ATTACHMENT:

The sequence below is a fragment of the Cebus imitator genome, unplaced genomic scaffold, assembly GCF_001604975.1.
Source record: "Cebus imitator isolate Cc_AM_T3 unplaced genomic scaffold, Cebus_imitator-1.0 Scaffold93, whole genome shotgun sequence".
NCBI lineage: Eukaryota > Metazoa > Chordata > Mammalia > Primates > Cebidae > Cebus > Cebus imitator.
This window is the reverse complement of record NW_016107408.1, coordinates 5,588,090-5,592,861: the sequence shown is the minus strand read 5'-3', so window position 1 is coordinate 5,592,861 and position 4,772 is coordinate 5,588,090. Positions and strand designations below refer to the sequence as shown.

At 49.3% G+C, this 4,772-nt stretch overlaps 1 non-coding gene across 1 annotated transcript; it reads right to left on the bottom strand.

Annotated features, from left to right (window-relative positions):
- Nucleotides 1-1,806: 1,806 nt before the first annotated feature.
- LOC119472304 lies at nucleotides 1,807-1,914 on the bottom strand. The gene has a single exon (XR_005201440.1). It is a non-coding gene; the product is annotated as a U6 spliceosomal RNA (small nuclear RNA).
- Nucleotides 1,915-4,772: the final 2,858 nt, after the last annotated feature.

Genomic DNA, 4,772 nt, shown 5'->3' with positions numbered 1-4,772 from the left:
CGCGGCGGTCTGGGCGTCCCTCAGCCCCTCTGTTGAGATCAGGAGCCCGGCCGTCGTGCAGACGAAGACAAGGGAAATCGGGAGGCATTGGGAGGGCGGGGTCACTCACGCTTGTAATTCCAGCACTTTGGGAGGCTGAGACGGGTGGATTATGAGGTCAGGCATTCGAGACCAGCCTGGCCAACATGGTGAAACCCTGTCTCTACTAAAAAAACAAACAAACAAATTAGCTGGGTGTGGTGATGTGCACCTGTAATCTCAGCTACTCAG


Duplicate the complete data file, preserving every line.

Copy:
The sequence below is a fragment of the Cebus imitator genome, unplaced genomic scaffold, assembly GCF_001604975.1.
Source record: "Cebus imitator isolate Cc_AM_T3 unplaced genomic scaffold, Cebus_imitator-1.0 Scaffold93, whole genome shotgun sequence".
NCBI lineage: Eukaryota > Metazoa > Chordata > Mammalia > Primates > Cebidae > Cebus > Cebus imitator.
This window is the reverse complement of record NW_016107408.1, coordinates 5,588,090-5,592,861: the sequence shown is the minus strand read 5'-3', so window position 1 is coordinate 5,592,861 and position 4,772 is coordinate 5,588,090. Positions and strand designations below refer to the sequence as shown.

At 49.3% G+C, this 4,772-nt stretch overlaps 1 non-coding gene across 1 annotated transcript; it reads right to left on the bottom strand.

Annotated features, from left to right (window-relative positions):
- Nucleotides 1-1,806: 1,806 nt before the first annotated feature.
- LOC119472304 lies at nucleotides 1,807-1,914 on the bottom strand. The gene has a single exon (XR_005201440.1). It is a non-coding gene; the product is annotated as a U6 spliceosomal RNA (small nuclear RNA).
- Nucleotides 1,915-4,772: the final 2,858 nt, after the last annotated feature.

Genomic DNA, 4,772 nt, shown 5'->3' with positions numbered 1-4,772 from the left:
CGCGGCGGTCTGGGCGTCCCTCAGCCCCTCTGTTGAGATCAGGAGCCCGGCCGTCGTGCAGACGAAGACAAGGGAAATCGGGAGGCATTGGGAGGGCGGGGTCACTCACGCTTGTAATTCCAGCACTTTGGGAGGCTGAGACGGGTGGATTATGAGGTCAGGCATTCGAGACCAGCCTGGCCAACATGGTGAAACCCTGTCTCTACTAAAAAAACAAACAAACAAATTAGCTGGGTGTGGTGATGTGCACCTGTAATCTCAGCTACTCAG